After our visit to the absurd Kempty Falls, the driver we'd hired for the day finally turned back and drove us to Mussoorie. We'd all been quite excited earlier in the day when we'd arrived in the town and then baffled that the driver had just kept going without stopping. When we had crawled back up the mountainside we were hungry and eager to see what the town had to offer.
I have a weakness for the Indian hill stations, enjoying the historic sense of their importance to the European settlers who were desperate to survive the worst of the sub-continent's extreme heat. We've been to Shimla, the winter capital of the British administration and to Darjeeling, more loved as the bolt-hole of the Calcutta Brits. We've even spent a couple of days in Ooty, one of the southern Indian hill stations but Mussoorie was unknown territory. It has the dubious benefit of being simultaneously both more and less accessible than the other two. More accessible because Dehradun is a little more than 200 km from Delhi with a good train connection and then a drive of about one and half hours up the mountainside and less accessible because unlike the others, it doesn't have a mountain railway.
Our driver parked up in the town's main car park at the far side of the town and gave us a couple hours to look around. Initially I thought it might not be enough but Mussoorie isn't a big town and you can easily cover it in two to three hours. We stopped to look at the hotels and houses clinging to the mountainside, defying gravity and looking a bit mouldy. Most had metal roofs which we'd previously learned were needed because monkeys pull off any other type of roofing material.
We found a small bakery in the town centre and bought some snacks, eating them beside the statue of Gandhi, trying not to trip over the chap who was sleeping next to it. It was cold – notably a lot colder than down in Dehra Dun. We took out the guidebook just to reconfirm what we'd already worked out – that there wasn't much to see – and decided that the absence of hot attractions meant we really could just chill out and wander. Like many of the hill stations, there's a main drag known as The Mall which bears no relationship whatsoever to the contemporary USA-led idea of a shopping mall. The Mall is a place to wander, to promenade and if you're an Indian tourists to strut around in your woolie hat and warmest clothes revelling in the sense of being cold. Cold is too familiar to us Brits though and foggy mist was spoiling the best of our views.
The bakery we found was on the balcony of a so-called department store – a tiny shop that crammed in pharmaceuticals, foodstuffs, stationery, toiletries and all manner of other bits and bobs. The shop was one of a run of small places in a block that had a beautiful cast iron balcony upstairs that reminded us of Australian architecture but must have just been what was really fashionable in Victorian times.
Transport in Mussoorie is less controlled than Darjeeling or Shimla where in each case the main shopping and promenading streets are pedestrian only. There were no autorickshaws in the town and all the rickshaws were proper old cycle-pulled ones, with collapsible covers. I hate to think how hard it must be for a rickshaw-wallah to get one of those up even a slight hill. There are also a lot of horses on The Mall and we were surprised to see everyone from small children to full grown adults taking a little pleasure ride on the horses. Equally surprising the horses seemed to be well kept and not smelly.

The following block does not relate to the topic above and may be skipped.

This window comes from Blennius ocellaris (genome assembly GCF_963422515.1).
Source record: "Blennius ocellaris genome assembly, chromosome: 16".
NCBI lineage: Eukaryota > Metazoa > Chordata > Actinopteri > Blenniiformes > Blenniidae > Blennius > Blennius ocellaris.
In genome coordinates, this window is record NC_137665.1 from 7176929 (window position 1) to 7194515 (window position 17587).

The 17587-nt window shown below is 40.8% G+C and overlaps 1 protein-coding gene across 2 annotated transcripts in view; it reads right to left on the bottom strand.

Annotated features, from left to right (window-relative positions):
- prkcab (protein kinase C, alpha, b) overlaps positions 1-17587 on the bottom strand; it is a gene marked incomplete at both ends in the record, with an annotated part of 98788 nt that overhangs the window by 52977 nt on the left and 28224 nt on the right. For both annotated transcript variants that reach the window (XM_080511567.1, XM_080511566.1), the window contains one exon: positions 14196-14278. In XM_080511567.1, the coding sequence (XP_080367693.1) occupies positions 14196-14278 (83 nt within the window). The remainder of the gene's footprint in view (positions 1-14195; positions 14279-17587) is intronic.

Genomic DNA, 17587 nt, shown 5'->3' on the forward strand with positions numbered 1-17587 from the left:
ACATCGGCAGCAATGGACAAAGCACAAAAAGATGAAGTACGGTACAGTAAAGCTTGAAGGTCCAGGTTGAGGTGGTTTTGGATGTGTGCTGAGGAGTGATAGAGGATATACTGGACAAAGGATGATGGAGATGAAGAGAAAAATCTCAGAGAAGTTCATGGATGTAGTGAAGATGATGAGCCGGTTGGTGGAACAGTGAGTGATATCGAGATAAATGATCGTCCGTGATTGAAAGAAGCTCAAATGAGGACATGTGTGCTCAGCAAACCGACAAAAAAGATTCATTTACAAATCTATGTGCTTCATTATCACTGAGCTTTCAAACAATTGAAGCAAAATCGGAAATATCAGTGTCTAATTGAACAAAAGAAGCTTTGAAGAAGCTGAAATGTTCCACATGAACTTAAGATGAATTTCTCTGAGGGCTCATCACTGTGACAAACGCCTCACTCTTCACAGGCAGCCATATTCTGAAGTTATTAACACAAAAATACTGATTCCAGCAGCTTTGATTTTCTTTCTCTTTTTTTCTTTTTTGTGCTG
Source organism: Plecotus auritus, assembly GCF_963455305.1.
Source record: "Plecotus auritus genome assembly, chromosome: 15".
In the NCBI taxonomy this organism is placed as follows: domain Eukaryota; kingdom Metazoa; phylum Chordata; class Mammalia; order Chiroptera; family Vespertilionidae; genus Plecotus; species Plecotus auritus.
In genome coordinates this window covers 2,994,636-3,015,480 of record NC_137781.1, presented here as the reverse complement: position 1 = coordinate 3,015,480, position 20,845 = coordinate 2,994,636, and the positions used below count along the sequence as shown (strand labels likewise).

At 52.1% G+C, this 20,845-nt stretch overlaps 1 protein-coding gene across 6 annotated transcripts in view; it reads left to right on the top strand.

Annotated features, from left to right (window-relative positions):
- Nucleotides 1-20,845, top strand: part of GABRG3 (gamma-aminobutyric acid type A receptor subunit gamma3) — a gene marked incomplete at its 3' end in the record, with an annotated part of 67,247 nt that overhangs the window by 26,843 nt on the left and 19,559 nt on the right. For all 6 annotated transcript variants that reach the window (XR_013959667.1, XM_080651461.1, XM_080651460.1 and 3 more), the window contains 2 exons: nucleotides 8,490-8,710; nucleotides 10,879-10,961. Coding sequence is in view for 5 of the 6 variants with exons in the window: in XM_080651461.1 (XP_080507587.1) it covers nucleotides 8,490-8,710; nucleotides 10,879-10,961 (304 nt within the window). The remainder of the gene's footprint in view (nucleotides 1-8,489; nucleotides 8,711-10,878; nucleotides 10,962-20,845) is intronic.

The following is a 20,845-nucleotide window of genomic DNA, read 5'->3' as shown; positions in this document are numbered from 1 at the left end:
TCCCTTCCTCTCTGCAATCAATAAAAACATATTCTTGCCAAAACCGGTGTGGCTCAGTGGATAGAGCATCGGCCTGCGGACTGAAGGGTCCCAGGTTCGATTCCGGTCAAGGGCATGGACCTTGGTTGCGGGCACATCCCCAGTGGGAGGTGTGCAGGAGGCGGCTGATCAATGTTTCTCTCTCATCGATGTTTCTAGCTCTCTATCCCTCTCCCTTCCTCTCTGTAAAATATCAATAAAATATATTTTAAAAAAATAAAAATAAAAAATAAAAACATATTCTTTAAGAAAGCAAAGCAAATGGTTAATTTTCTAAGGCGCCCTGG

There were some lovely old cast iron shelters along the road side which must have been perfect for stopping to get some shade and watch the great and the good wandering past. They looked as if they'd not have been out of place on the seafront in Brighton or Bognor Regis. There was a particularly attractive shaded look out point next to the public toilets.
The guidebook had alerted us to a Tibetan market and after I'd spotted a few ladies in long aprons with more oriental features, we worked out where it was and were quite excited to see what was on offer. Sadly the market sold nothing of interest and was mostly filled with counterfeit branded clothing probably imported from China. The road on which the market stood led to a pretty old church that was sadly closed but must have once been a very important building and central to the summer community that inhabited the town.
With time to spare and the fog coming down across the city we stopped off in a coffee bar to get out of the cold and enjoy a decent drink for a change (hotel coffee and tea is awful in India and you don't realise how much you'd kill for a cappuccino after only a few days). I'd also been on a mission to find momos, the fabulous Nepalese steamed dumplings that I'd been addicted to in Darjeeling a few years earlier. We were amazed to find only one place, a small restaurant with spectacular chandeliers that looked like it might have once been a very grand meeting place. Whilst my sister and her girlfriend went hunting for beer in the liquor store, we waited patiently for momos to be made.
Strolling back through the town we returned to the car, gobbled up the momos with the drivers help, and then started the trek back down the mountainside. Mussoorie isn't really a place to see things; it's much more a place to just wander around, soak up the atmosphere and – if the fog clears long enough – to take a deep breath of clean air and enjoy the views.
If Mussoorie had been easier to get to, I think we'd have planned to stay a day or two. On the basis of just a couple of hours there, I think we'd have been bored rather quickly. Mussoorie does seem to be a place to visit on a day trip rather than somewhere to stay for a long time